General Education

Worth the Rush? The Race to Early Acceptance at Elite Schools (Part 2: Acceptance Rates)

Worth the Rush? The Race to Early Acceptance at Elite Schools (Part 2: Acceptance Rates)
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Amy Morgenstern profile
Amy Morgenstern October 22, 2014

A three-part look at the benefits of Early Action/Early Decision option in the college admissions process. In Part Two, Amy Morgenstern, admissions consultant, gives Noodle the inside scoop about why admissions rates matter.

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_Read Part One: Benefits for an introduction to Amy Morgenstern's guide to Early Action/Early Decision._

The most persuasive argument for applying early is the acceptance rates, which are consistently, and in some cases considerably, higher at the most selective schools.

!enter image description Schools with unpublished early acceptance rates for the freshman class entering in 2014 are excluded Columbia University, California Institute of Technology, Washington University in St. Louis, and University of Chicago).

All is not as exactly as it seems, however. These data points — “imperfect but serviceable," as Priceonomics writer Alex Mayyasi concedes — mask a more complicated scenario, one that might require a larger data set accounting for certain subpopulations, such as recruited athletes. Working in tandem with coaches looking to build next year’s teams, admissions officers at Ivy League and NESCAC schools designate part of the admitted pool to athletic recruitment, a practice that reduces the space available to competitive, non-athletic candidates. Yale, for example, recruits about 180 athletes a year, the vast majority through early acceptance (and there is discussion of increasing recruitment to 200, matching Harvard and Princeton’s caps). If one considers the 735 students accepted early to Yale in 2013, the athletic pool constitutes approximately 24 percent of early acceptances, reducing the early acceptance rate for non-recruits from 15 to 12 percent.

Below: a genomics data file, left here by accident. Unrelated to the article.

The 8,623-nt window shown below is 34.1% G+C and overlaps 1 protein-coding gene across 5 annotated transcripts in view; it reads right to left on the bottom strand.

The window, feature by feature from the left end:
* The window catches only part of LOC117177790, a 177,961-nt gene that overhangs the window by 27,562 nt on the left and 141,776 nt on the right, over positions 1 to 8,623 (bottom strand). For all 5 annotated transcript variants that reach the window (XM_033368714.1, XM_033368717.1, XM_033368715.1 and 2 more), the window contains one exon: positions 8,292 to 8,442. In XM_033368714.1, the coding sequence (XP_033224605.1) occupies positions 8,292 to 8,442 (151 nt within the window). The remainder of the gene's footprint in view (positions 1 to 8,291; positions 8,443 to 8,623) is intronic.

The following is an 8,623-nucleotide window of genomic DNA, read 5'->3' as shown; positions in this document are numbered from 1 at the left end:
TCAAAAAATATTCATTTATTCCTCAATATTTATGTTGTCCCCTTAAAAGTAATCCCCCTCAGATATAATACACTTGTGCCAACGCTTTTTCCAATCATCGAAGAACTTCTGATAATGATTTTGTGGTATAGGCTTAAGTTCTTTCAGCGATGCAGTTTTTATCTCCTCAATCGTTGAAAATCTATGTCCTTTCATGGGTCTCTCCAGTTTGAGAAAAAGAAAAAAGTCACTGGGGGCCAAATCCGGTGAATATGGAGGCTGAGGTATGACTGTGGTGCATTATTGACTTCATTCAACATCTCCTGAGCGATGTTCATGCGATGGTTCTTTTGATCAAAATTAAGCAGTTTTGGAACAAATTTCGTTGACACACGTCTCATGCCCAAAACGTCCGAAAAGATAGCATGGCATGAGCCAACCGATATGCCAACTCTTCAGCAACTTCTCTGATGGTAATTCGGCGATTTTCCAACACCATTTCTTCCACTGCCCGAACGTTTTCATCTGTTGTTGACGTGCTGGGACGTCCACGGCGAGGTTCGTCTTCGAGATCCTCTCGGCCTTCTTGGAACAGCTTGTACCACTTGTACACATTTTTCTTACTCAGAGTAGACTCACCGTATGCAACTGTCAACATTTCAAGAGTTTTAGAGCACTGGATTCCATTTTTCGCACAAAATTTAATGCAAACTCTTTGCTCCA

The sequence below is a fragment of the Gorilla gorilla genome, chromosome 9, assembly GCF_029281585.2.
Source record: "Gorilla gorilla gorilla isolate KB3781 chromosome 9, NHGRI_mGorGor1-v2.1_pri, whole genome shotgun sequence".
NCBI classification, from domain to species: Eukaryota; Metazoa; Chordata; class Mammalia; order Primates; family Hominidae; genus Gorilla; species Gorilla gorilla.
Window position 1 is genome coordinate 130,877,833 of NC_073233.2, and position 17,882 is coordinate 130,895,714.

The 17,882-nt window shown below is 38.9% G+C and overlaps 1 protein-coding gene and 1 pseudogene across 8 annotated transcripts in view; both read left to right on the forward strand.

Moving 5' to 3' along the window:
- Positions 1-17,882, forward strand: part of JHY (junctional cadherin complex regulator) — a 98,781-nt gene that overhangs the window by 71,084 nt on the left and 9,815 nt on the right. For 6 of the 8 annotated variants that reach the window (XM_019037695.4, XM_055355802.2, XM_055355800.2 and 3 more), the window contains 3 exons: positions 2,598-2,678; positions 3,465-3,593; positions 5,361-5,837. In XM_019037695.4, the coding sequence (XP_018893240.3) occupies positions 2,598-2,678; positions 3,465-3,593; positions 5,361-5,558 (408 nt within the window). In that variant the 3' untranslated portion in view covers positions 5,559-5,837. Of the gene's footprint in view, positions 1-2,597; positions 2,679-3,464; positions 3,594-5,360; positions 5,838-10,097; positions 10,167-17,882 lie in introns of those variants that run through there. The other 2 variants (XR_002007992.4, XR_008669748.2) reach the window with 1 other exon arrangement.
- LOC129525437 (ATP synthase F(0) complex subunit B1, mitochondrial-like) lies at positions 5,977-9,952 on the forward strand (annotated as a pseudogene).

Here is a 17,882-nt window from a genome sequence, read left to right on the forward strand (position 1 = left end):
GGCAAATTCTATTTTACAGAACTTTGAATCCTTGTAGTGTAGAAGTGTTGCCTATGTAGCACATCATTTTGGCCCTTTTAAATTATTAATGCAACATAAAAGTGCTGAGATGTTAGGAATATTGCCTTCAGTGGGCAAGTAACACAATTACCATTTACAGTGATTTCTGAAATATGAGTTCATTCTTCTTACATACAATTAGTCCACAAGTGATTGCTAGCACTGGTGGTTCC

Dartmouth, which reserves 19 percent of its student body for recruited athletes, offers a corrective in its admissions FAQ, noting only a “slight statistical advantage to applying Early Decision" and then elaborating parenthetically:

(The published higher percentage of applicants accepted early is somewhat misleading because it includes recruited Division 1 athletes, whose credentials have been reviewed in advance. With recruited athletes removed from the Early Decision numbers, the advantage is much smaller.)

Harvard, too, cautions on its admissions page that it “does not offer an advantage to students who apply early. Higher Early Action acceptance rates reflect the remarkable strength of Early Action pools. For any individual student, the final decision will be the same whether the student applies Early Action or Regular Decision."

To better understand the inflationary nature of the early admission acceptance rate, it is important to note that among its many purposes, the early admission process serves the strategic aims of universities. Besides a desire to snag the most interesting, and interested, candidates of the year, they also target certain populations such as applicants with strong alumni ties, or exceptional musical talent, or perhaps a student from an underrepresented state (schools love to boast about the incoming class representing all 50 states). As seen with athletics, every institution — operating in its own particular social and economic context — has particular needs, some of which are negotiated through early admissions processes, further shrinking the space for the general population.

Deciding to apply early involves more than a laser focus on acceptance rates, however. The decision is different depending on which program your chosen school employs. Early admissions programs vary in kind. Harvard, Yale, Princeton, and Stanford use a Single-Choice Early Action program (EA), restricting your early application to only one school without binding you to a decision upon acceptance. If accepted EA, you can wait for the rest of your results in April to make your final decision. EA gives you more freedom of choice, unlike Early Decision (ED) (practiced by schools such as Brown, Columbia, Cornell, and Dartmouth, which requires a commitment to attend upon acceptance. If admitted ED, otherwise known as a binding decision, you will be expected to withdraw all other applications. Most free of all is the unrestricted EA program, as practiced by MIT, Caltech, University of Michigan, University of Chicago, and University of Virginia.

The decision to apply early requires a deliberate choice about the flow and character of the admissions process for you. Are you ready to relinquish all other opportunities, including financial aid opportunities, should you be accepted ED? Are you prepared for rejection in the middle of December, just as you’ll need to launch an energetic second sailing to finish the rest of your applications, if you’ve not already done so? Can you handle a little drama during an already stressful time of your life, or would you prefer a more even-keeled, paced approach? Do you want to cast a wide net for EA, rush to the early finish line, and see what comes of it, ready to renew the effort, should the results not turn out your way?

_This article continues with Part Three: Yield Rates._